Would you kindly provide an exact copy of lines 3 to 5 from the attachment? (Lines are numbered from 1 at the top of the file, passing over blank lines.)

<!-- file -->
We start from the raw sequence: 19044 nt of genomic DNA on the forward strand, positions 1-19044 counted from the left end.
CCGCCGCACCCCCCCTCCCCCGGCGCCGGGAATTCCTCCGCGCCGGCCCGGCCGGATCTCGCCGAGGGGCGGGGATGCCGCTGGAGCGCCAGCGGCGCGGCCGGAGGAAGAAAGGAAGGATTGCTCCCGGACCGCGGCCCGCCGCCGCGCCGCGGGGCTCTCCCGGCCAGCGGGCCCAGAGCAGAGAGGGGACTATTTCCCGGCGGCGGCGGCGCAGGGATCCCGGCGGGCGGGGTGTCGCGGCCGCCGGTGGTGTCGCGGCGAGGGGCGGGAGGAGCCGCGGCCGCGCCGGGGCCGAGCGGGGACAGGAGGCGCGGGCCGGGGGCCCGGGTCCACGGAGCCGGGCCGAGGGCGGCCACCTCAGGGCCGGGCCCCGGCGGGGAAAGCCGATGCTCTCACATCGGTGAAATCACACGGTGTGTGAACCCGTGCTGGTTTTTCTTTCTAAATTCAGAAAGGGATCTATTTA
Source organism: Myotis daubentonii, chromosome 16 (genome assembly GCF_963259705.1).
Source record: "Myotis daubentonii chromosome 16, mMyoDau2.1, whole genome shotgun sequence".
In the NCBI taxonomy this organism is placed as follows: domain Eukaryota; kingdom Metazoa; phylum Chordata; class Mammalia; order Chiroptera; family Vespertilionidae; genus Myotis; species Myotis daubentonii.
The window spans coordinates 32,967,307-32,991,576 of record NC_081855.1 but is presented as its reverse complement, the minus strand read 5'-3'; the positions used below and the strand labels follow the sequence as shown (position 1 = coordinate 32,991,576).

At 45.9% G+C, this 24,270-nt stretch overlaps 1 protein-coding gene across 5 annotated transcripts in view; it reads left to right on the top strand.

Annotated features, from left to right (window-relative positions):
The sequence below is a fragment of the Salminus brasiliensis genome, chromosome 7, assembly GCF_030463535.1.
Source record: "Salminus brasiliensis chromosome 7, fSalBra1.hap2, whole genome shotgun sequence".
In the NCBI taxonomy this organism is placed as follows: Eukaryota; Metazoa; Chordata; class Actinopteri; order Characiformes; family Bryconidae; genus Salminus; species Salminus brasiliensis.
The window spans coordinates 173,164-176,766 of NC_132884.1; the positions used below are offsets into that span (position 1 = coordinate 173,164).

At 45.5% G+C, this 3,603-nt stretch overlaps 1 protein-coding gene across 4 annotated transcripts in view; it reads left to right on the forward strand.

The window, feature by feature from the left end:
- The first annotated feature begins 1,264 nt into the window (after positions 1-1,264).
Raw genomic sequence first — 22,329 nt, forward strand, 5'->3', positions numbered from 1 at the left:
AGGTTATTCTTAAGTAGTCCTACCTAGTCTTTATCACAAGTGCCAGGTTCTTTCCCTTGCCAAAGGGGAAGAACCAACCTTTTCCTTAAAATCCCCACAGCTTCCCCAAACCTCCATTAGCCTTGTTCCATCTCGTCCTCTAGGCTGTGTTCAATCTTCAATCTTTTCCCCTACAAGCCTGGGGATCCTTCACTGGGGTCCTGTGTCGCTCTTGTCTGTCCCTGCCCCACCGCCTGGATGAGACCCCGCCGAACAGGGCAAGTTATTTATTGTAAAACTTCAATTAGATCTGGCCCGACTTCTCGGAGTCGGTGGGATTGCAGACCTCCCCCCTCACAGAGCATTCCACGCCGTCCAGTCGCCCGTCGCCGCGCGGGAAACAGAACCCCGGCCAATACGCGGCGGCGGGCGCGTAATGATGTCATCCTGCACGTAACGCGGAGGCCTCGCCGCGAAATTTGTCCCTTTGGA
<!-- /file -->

Source organism: Myotis daubentonii, chromosome 16 (genome assembly GCF_963259705.1).
Source record: "Myotis daubentonii chromosome 16, mMyoDau2.1, whole genome shotgun sequence".
In the NCBI taxonomy this organism is placed as follows: domain Eukaryota; kingdom Metazoa; phylum Chordata; class Mammalia; order Chiroptera; family Vespertilionidae; genus Myotis; species Myotis daubentonii.